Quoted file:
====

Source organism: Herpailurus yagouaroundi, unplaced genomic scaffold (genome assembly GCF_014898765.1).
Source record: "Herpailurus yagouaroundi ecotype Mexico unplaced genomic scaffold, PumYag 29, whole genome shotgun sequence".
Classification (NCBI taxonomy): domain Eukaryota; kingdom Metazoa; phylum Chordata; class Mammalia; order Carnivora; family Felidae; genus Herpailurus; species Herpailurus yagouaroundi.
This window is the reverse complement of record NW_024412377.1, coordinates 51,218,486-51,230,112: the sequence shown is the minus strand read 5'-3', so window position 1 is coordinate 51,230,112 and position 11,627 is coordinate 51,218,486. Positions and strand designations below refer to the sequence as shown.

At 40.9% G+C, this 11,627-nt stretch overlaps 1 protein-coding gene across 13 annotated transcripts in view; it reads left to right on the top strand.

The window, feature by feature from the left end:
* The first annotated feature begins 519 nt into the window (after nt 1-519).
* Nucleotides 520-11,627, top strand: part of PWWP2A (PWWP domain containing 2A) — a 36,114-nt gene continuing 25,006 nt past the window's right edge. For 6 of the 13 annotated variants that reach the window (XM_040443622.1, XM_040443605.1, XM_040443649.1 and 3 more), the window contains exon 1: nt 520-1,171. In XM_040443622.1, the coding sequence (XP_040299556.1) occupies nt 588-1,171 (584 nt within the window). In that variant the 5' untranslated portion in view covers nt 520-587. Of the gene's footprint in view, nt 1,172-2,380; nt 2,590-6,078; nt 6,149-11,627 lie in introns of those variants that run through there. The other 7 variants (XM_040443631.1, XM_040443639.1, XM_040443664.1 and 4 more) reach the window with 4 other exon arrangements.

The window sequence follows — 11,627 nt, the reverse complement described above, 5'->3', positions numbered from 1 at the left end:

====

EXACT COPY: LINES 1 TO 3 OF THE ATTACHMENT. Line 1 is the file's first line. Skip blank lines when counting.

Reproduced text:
Source organism: Herpailurus yagouaroundi, unplaced genomic scaffold (genome assembly GCF_014898765.1).
Source record: "Herpailurus yagouaroundi ecotype Mexico unplaced genomic scaffold, PumYag 29, whole genome shotgun sequence".
Classification (NCBI taxonomy): domain Eukaryota; kingdom Metazoa; phylum Chordata; class Mammalia; order Carnivora; family Felidae; genus Herpailurus; species Herpailurus yagouaroundi.